There’s two rules to this whole game called journalism: Get it right; and don’t be boring. Because if you’re boring, you’re dead. I’ll say it this way: [The] press is written into the Constitution like the judiciary, the executive and the legislative, except they didn’t leave us any money. We have to find our own money to do it. So if people don’t want to purchase your product, you’re dead. So I like Borat; I like Jackass; I like Charles Kuralt; I like Colbert; I like 60 Minutes. I like kitty cats and YouTube. Put them all together, shake it up, and give me something — give me something smart and give me something entertaining. That’s my mantra.
“I don’t know how many child soldiers in Sierra Leone use Skype.” (via)
It’s similar to calligraphy or samurai. I want to make cricket cages. You know those Japanese cricket cages? Tiny, with the doors? That’s it for me: solitude and precision, refining a tiny thing for the sake of it.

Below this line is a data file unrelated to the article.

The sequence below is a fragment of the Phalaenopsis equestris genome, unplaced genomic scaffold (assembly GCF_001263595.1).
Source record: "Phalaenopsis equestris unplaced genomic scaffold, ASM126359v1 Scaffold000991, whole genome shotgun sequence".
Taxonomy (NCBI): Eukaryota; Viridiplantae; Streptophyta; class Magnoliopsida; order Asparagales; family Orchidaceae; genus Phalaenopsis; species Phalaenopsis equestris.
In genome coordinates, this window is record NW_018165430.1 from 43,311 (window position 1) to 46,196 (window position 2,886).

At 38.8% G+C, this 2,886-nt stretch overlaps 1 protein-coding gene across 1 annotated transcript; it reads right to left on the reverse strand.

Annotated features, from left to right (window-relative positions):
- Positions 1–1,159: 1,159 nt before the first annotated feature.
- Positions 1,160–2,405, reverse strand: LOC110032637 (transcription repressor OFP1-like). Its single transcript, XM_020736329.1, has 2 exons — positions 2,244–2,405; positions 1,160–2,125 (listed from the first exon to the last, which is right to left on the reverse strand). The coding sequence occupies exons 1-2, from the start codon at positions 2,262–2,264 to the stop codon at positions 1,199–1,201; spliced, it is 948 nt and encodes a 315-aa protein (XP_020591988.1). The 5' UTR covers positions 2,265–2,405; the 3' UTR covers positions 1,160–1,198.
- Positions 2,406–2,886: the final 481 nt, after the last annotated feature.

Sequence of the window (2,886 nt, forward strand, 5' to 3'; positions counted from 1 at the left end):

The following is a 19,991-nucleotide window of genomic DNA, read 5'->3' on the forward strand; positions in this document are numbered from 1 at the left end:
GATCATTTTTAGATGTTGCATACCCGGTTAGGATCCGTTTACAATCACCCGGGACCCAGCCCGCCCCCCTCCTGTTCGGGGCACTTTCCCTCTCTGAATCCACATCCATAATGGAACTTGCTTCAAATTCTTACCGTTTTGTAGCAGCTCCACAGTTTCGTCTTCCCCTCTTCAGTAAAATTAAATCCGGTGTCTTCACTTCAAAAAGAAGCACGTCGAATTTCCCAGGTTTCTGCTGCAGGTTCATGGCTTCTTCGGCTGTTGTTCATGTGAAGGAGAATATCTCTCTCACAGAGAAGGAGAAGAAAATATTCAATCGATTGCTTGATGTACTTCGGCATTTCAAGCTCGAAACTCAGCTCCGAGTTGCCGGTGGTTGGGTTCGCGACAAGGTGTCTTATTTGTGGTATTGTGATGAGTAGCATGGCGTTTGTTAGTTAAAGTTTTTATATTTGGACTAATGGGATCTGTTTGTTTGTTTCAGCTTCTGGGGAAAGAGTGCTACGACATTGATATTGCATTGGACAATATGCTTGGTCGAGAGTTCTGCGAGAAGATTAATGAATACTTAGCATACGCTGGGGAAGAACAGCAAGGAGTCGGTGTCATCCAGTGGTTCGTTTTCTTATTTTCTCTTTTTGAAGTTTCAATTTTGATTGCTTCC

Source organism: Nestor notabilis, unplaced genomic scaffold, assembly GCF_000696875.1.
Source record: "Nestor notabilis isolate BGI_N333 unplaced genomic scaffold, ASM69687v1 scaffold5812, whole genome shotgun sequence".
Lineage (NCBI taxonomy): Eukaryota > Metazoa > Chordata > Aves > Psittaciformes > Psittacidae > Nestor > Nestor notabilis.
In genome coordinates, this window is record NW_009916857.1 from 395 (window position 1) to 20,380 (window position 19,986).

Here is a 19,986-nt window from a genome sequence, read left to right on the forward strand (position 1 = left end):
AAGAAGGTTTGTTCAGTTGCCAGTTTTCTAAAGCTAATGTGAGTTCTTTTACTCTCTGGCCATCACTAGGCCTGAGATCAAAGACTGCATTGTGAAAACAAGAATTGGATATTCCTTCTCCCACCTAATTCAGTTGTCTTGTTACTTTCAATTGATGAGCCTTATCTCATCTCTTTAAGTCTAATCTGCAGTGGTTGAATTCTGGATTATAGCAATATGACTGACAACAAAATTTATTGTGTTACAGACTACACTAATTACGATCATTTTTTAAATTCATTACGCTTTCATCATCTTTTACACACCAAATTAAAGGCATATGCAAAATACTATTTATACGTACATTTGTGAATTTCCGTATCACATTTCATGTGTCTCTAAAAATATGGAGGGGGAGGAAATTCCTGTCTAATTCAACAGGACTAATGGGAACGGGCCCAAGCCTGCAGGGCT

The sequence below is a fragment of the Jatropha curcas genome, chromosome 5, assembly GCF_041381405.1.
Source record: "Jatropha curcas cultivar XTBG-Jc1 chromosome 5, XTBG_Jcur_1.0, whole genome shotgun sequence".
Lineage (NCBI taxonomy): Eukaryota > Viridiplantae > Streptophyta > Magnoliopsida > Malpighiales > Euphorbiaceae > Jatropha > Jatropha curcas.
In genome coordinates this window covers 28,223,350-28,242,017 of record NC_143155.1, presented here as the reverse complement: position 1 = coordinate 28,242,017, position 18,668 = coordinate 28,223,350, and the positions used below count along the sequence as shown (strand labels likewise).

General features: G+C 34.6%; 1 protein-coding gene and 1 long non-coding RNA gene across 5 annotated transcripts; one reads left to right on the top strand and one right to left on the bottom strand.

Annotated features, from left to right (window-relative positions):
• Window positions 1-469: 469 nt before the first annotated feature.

Perfect morning for Mr. Kishi Bashi.
If life has become merely a clutter of kitsch objects, an endless series of sarcastic jokes and pop references, a competition to see who can care the least (or, at minimum, a performance of such a competition), it seems we’ve made a collective misstep. Could this be the cause of our emptiness and existential malaise? Or a symptom?